- Arts and Design
Paper Bag Books: Simple Journals To Make With Kids
Making a Paper Bag Book
My latest craze is making blank books out of brown paper lunch bags. This is a great craft for all ages, since it's easy, quick, and versatile, and you probably have most of the materials already.
Paper bag books make great scrapbooks or travel diaries, since you can keep souvenirs or photos in the pockets formed by the bags. Paper bag journals are perfect for a beginning journaler, since they fill up quickly and the brown paper pages aren't intimidating. Kids can use paper bag books to write their own stories and poetry, or for homeschool projects.
Later in this article I'll share some more ideas and possible uses for your handmade paper bag album -- but first you need to make one!
Except for Amazon products, all photos are my own.
To make one paper bag book, you will need the following materials:
- 2-6 brown paper lunch bags
- Acrylic craft paint
- A sealant such as Mod Podge
- A medium-sized paint brush
- A large needle
- Thread, yarn, or cord (about 18")
- Glue stick or tape runner
- Small beads or charms
To make one paper bag book, you will need 2-6 brown paper lunch bags -- the kind you get from the grocery store and may already have in the kitchen.
Since you'll only be working on paper bags, cheap acrylic craft paint will work fine for this project. These paints come in a wide range of colors at your local craft store, and are often on sale for pennies!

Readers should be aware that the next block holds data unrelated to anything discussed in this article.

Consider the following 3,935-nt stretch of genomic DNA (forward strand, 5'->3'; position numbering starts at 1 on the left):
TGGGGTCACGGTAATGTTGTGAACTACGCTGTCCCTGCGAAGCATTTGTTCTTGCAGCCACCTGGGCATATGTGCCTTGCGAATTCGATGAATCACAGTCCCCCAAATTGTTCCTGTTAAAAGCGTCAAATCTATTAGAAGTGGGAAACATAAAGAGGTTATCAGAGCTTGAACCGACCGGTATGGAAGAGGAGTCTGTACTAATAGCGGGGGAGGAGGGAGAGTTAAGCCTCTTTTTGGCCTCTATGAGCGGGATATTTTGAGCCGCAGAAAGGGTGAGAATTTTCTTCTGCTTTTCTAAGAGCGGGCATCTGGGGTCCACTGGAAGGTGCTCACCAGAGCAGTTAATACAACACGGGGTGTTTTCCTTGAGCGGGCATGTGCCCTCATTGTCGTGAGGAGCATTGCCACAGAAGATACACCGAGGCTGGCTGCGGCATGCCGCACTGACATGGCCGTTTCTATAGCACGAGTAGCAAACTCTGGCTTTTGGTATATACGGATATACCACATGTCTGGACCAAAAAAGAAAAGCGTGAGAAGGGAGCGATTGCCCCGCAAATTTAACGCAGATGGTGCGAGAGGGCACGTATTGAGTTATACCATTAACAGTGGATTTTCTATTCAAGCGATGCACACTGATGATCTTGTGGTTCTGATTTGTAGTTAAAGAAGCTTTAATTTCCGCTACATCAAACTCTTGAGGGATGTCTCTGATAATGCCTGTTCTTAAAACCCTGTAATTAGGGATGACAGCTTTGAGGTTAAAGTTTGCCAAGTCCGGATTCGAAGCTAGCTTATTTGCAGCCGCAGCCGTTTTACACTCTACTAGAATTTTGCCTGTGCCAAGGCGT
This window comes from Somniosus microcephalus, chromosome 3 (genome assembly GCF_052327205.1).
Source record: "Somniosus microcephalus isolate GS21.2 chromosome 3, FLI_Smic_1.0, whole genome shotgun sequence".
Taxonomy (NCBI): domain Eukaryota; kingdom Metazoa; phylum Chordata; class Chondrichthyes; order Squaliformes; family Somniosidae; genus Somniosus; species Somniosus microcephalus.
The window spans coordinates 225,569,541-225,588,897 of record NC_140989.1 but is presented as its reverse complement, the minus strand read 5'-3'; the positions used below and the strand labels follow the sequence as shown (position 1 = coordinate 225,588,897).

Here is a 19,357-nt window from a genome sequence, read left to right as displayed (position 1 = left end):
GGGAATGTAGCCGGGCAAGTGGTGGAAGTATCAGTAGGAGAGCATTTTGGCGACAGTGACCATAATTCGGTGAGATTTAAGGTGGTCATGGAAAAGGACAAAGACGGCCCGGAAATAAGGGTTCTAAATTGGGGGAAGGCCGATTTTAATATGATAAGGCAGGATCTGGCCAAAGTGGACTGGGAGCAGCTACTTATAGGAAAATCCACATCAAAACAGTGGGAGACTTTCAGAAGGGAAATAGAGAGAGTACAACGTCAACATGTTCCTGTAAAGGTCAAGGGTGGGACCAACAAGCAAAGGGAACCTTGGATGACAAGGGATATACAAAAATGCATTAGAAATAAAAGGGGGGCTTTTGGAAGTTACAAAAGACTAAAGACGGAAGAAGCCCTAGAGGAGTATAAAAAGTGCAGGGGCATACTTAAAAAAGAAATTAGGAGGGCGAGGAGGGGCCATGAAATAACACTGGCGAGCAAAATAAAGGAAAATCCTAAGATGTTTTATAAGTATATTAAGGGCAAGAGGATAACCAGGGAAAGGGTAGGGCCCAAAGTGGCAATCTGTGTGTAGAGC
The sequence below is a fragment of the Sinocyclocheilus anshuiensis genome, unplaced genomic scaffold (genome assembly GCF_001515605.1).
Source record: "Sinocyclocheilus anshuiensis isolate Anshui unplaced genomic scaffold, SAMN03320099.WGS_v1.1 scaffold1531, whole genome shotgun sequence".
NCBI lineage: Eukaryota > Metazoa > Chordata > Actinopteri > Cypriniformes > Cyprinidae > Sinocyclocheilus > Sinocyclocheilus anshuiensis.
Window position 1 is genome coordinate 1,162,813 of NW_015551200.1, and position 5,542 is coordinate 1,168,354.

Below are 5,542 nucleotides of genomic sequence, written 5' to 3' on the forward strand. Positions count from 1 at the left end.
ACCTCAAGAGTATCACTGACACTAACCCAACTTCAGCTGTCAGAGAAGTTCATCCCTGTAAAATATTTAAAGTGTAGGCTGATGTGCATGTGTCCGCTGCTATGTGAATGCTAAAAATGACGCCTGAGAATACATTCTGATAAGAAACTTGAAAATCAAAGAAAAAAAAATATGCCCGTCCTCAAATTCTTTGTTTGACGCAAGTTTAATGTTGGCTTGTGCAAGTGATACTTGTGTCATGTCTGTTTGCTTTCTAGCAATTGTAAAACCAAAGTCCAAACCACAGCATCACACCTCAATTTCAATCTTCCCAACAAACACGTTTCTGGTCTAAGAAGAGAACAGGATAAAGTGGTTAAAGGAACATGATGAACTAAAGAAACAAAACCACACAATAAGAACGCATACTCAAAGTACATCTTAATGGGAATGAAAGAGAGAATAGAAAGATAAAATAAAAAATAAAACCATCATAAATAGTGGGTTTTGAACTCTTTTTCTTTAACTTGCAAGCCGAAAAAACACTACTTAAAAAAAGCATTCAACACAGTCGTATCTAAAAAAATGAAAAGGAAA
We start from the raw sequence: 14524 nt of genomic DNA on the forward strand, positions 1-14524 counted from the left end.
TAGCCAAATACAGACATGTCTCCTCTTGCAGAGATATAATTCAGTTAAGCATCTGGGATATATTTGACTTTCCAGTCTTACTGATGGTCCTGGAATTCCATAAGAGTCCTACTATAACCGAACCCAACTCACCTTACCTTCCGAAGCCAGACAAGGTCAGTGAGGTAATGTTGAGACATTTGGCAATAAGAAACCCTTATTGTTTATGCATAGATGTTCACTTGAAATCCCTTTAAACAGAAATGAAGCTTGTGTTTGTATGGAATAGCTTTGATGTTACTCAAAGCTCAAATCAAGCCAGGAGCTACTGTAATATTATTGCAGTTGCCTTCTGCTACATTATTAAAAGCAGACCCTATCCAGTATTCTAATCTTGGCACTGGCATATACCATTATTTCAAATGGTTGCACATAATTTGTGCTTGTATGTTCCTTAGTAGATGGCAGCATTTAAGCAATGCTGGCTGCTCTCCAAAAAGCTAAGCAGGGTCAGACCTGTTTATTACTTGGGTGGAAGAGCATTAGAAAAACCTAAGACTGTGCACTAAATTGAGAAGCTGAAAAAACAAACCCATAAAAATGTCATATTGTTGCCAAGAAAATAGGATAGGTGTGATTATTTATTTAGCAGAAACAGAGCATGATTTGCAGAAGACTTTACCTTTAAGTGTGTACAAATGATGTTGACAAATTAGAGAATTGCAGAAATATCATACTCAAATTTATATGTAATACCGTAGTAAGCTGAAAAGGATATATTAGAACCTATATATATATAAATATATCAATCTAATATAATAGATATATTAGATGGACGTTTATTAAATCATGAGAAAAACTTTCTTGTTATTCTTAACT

Foam brushes are inexpensive and easy to work with, and can either be thrown away when you're done or squeezed out and reused on another project.
Craft acrylics dry with a chalky matte finish. Your cover will be prettier and more durable if you seal it with a coat of clear acrylic varnish or Mod Podge. I like to use FolkArt brand water-based varnish.
To put your book together, all you need is a needle and thread, and optionally a glue stick or tape runner. Large tapestry needles work best for sewing through tough brown paper, and embroidery floss, pearl cotton, or fine hemp cord are good thread choices.
Prepare Your Paper Bags
First choose how many paper bags you're going to use. Six is about as many as you can reasonably fit in one book -- that means twenty-two pages, including the inside covers, but don't worry: if you need more space, you can always make another book!